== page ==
Stacks Image 1117

An Insight Development Grant: Equity, diversity and inclusion in cultural industries: what is the role of cultural organizations?

The Social Sciences and Humanities Research Council of Canada has awarded Julie Bérubé (principal investigator), Jacques-Bernard Gauthier (co-investigator) and Vivek Venkatesh (co-investigator and professor at Concordia University) a grant to carry out a research project with the following 5 specific objectives: (i) to document practices and perceptions of equity, diversity and inclusion issues among artists; (ii) to document practices and perceptions of equity, diversity and inclusion issues among cultural organizations; (iii) to analyze the trade-off between the value systems of artists and cultural organizations in relation to equity, diversity and inclusion issues; (iv) explore the complementarity between Giddens' structuring theory and Boltanski and Thévenot's justification theory in order to take a different look at the practices (described in i and ii) and the trade-off (described in iii); and finally (v) equip target groups (cultural organizations) to develop and implement policies, training workshops and support materials on equity, diversity and inclusion for artists and employees working in organizations.

Jacques-Bernard Gauthier's contributions to this research project are in keeping with the challenges to be met, on the one hand, methodologically in terms of the study of practices, and, on the other hand, theoretically in terms of the potential complementarity between Giddens and Boltanski and Thévenot.
Stacks Image 1119
Stacks Image 1104

COOPETITION IN PROJECTS IN CULTURAL INDUSTRIES is published in The Journal of Modern Project Management.

Abstract. This paper addresses the following question: what happens when people pool their resources in a project but also compete for market share? This question is at the heart of project management in the cultural industries. To be viable, these projects must find a compromise between competition and collaboration. To conceptualize this compromise, we used the theoretical framework On Justification by Boltanski and Thévenot (2006). These authors represented society with six independent worlds, and they explored compromises between the various worlds. We associate competition with the market world and collaboration with the civic world. Boltanski and Thévenot (2006) did not find a figure of compromise between these two worlds, but we suggest that coopetition is a viable form of compromise. We undertook 50 semi-structured interviews with professional visual artists to empirically support our assumptions that (1) coopetition is the answer to our initial question, and (2) it is the figure of compromise between the market and civic worlds. Our findings contribute to the literature on coopetition in project management by presenting three typical cases of coopetition in projects in cultural industries: artwork creation projects, art exhibition projects in private galleries, and art exhibition projects in cooperative galleries. We also contribute to the literature on Boltanski and Thévenot (2006) theoretical framework by exploring a new figure of compromise.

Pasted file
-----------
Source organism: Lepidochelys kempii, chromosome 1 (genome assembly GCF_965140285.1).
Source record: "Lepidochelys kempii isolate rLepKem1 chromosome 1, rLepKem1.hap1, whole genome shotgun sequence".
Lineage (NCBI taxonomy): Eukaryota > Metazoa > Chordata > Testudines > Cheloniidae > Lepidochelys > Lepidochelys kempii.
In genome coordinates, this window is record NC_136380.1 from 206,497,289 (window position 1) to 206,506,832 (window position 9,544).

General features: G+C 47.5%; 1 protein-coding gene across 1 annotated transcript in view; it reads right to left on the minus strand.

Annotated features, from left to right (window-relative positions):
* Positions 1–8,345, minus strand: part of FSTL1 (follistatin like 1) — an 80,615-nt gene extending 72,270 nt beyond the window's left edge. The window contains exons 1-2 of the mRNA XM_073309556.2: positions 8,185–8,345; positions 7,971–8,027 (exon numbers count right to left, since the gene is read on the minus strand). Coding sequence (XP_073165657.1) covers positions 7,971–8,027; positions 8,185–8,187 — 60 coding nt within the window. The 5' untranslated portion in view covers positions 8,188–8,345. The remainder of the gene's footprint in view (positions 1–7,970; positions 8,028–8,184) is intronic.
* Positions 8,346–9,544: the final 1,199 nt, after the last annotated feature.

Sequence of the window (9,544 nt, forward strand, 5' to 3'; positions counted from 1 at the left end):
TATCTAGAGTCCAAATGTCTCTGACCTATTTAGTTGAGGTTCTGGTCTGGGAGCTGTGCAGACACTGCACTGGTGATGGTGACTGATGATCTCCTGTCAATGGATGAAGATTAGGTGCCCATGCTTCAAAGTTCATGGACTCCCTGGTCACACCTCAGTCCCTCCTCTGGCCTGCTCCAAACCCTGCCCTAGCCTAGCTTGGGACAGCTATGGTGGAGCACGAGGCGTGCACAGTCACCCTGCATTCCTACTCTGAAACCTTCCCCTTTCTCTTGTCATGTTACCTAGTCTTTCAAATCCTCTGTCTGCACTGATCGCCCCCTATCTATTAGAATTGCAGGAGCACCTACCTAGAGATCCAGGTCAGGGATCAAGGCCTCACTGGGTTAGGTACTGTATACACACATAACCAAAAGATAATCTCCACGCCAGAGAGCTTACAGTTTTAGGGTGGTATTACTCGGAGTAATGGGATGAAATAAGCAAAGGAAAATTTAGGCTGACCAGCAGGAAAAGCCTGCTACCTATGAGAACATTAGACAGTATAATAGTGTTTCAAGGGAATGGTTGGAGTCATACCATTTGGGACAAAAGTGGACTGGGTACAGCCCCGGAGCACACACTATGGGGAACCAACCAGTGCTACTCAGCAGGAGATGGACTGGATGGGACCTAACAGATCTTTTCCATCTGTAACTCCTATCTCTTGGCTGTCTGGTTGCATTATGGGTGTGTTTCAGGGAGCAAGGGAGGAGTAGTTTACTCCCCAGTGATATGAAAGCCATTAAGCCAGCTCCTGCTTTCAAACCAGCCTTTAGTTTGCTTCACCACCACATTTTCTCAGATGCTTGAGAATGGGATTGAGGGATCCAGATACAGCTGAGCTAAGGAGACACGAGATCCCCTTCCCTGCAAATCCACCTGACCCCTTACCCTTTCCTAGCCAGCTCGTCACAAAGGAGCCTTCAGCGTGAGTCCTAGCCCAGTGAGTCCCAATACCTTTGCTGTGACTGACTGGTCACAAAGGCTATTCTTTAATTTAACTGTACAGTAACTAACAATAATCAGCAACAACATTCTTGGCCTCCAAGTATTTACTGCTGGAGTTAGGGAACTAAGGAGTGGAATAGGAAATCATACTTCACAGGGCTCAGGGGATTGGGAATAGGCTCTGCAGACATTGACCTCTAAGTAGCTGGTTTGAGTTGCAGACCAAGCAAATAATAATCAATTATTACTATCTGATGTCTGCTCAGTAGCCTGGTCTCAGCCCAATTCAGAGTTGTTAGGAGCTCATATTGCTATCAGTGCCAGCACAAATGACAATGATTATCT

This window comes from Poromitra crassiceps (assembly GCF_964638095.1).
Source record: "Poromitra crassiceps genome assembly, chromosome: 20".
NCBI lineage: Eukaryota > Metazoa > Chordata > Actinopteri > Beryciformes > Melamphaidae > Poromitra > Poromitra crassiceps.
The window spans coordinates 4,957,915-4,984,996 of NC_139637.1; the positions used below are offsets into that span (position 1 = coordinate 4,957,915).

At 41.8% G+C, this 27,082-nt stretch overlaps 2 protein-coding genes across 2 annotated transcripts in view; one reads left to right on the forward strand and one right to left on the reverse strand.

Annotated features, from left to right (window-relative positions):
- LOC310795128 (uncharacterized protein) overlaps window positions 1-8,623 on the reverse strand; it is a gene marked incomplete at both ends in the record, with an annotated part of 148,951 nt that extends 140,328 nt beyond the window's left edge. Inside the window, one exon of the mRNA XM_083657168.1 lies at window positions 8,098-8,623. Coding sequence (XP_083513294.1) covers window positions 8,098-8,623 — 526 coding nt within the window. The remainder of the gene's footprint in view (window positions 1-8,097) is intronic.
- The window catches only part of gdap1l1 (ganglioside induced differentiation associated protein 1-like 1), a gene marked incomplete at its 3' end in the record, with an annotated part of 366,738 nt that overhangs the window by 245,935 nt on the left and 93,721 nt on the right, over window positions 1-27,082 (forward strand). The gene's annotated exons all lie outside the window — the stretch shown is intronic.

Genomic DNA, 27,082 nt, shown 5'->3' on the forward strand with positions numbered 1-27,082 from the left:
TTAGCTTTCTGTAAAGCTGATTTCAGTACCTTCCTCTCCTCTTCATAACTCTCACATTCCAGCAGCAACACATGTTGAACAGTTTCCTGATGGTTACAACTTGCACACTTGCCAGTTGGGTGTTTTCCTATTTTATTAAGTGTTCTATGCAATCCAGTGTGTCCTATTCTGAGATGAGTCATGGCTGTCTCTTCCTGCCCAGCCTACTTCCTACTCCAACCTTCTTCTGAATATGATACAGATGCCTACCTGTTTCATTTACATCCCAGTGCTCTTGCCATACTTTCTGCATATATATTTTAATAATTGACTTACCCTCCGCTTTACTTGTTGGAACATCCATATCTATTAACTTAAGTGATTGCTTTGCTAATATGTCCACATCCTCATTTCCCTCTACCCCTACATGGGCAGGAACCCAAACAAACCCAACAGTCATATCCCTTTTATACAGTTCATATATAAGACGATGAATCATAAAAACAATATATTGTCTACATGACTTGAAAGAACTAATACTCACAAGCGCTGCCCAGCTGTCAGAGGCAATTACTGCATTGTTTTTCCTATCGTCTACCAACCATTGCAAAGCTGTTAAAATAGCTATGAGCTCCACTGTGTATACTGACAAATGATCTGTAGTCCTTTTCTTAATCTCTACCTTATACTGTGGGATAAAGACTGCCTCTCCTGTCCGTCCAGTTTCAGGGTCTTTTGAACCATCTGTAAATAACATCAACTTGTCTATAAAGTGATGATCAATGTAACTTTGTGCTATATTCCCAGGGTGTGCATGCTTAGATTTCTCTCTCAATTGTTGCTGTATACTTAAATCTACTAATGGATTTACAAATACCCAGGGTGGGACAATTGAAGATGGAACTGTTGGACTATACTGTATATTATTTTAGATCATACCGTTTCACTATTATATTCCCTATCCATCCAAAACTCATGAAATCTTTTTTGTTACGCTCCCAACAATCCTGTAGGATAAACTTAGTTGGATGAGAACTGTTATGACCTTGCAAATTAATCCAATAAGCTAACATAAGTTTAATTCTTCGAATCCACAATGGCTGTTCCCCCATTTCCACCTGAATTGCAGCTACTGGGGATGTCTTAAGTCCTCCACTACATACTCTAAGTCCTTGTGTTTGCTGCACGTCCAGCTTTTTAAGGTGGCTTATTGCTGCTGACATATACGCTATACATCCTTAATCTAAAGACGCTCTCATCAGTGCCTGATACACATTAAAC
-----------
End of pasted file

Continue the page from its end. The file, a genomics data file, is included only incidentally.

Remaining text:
For more details about this article by Julie Bérubé and Jacques-Bernard Gauthier, I invite you to follow the following link :

Henri Lefebvre's spatial architectonics as a lever for a normative study of projects in the health sector

This is the title of the thesis proposal successfully submitted by Johanne Paradis, a doctoral candidate in administration-project management at the Université du Québec en Outaouais. The general research objective pursued by Johanne Paradis is to explore how the project can be something other than a lever for organizational efficiency in the Quebec health system. To answer this, we ask two questions: (i) how project management conceptualizes health and care and (ii) how space in project management in the health field is conceptualized.
How does project management conceptualize care? A review of the scientific literature shows that the project in the health sector attracts the attention of only a few project management authors. Indeed, little research is focused on projects that are in line with the primary mission of a health system: care. The work on care leaves an important stakeholder in the project: the patient. As for the conceptualization of space (2nd question), it differs according to whether it is the tradition in project management or the critical currents in project management.

Consequently, the doctoral research in progress has the following two specific objectives: (1) build a structuralist conceptual architecture of the constitution of the space in order to integrate the patient as an "agentified" stakeholder and the project as an opportunity to define the health and care space in a different way and (2) to empirically study any structuring movement in order to improve the architecture proposed in point (1). A first version of the conceptual framework was the subject of a long paper and a presentation at the 9th edition of the
Making Critical Project (MPC9). As for the empirical approach, it crosses the case study and ethnography. More concretely, the case of the Outaouais medical training project will be studied from the inside.

The thesis proposal under the supervision of Professor Jacques-Bernard Gauthier was presented to the jury and the university community on December 9, 2019. Jacques-Bernard Gauthier would like to congratulate Johanne Paradis for the quality of the work she has done.